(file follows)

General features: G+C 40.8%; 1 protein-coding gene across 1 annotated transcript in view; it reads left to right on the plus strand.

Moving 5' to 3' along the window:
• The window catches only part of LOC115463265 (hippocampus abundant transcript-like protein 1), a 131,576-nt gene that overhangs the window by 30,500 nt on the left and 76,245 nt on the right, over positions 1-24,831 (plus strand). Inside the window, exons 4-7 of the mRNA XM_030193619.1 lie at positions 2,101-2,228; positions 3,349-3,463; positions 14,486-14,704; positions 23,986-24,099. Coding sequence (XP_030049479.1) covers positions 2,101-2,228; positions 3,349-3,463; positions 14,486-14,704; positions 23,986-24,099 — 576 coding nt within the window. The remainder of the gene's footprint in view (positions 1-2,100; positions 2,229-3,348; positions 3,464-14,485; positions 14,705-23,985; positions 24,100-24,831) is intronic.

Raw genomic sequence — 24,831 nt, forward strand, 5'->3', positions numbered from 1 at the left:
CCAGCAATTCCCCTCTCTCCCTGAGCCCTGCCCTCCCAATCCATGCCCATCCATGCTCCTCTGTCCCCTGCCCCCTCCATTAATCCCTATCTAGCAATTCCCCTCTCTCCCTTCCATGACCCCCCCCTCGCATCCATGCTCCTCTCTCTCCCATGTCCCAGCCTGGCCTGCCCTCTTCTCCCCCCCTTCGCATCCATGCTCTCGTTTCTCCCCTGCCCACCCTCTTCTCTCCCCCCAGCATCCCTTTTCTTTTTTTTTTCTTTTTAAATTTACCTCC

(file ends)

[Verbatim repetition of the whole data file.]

General features: G+C 40.8%; 1 protein-coding gene across 1 annotated transcript in view; it reads left to right on the plus strand.

Moving 5' to 3' along the window:
• The window catches only part of LOC115463265 (hippocampus abundant transcript-like protein 1), a 131,576-nt gene that overhangs the window by 30,500 nt on the left and 76,245 nt on the right, over positions 1-24,831 (plus strand). Inside the window, exons 4-7 of the mRNA XM_030193619.1 lie at positions 2,101-2,228; positions 3,349-3,463; positions 14,486-14,704; positions 23,986-24,099. Coding sequence (XP_030049479.1) covers positions 2,101-2,228; positions 3,349-3,463; positions 14,486-14,704; positions 23,986-24,099 — 576 coding nt within the window. The remainder of the gene's footprint in view (positions 1-2,100; positions 2,229-3,348; positions 3,464-14,485; positions 14,705-23,985; positions 24,100-24,831) is intronic.

Raw genomic sequence — 24,831 nt, forward strand, 5'->3', positions numbered from 1 at the left:
CCAGCAATTCCCCTCTCTCCCTGAGCCCTGCCCTCCCAATCCATGCCCATCCATGCTCCTCTGTCCCCTGCCCCCTCCATTAATCCCTATCTAGCAATTCCCCTCTCTCCCTTCCATGACCCCCCCCTCGCATCCATGCTCCTCTCTCTCCCATGTCCCAGCCTGGCCTGCCCTCTTCTCCCCCCCTTCGCATCCATGCTCTCGTTTCTCCCCTGCCCACCCTCTTCTCTCCCCCCAGCATCCCTTTTCTTTTTTTTTTCTTTTTAAATTTACCTCC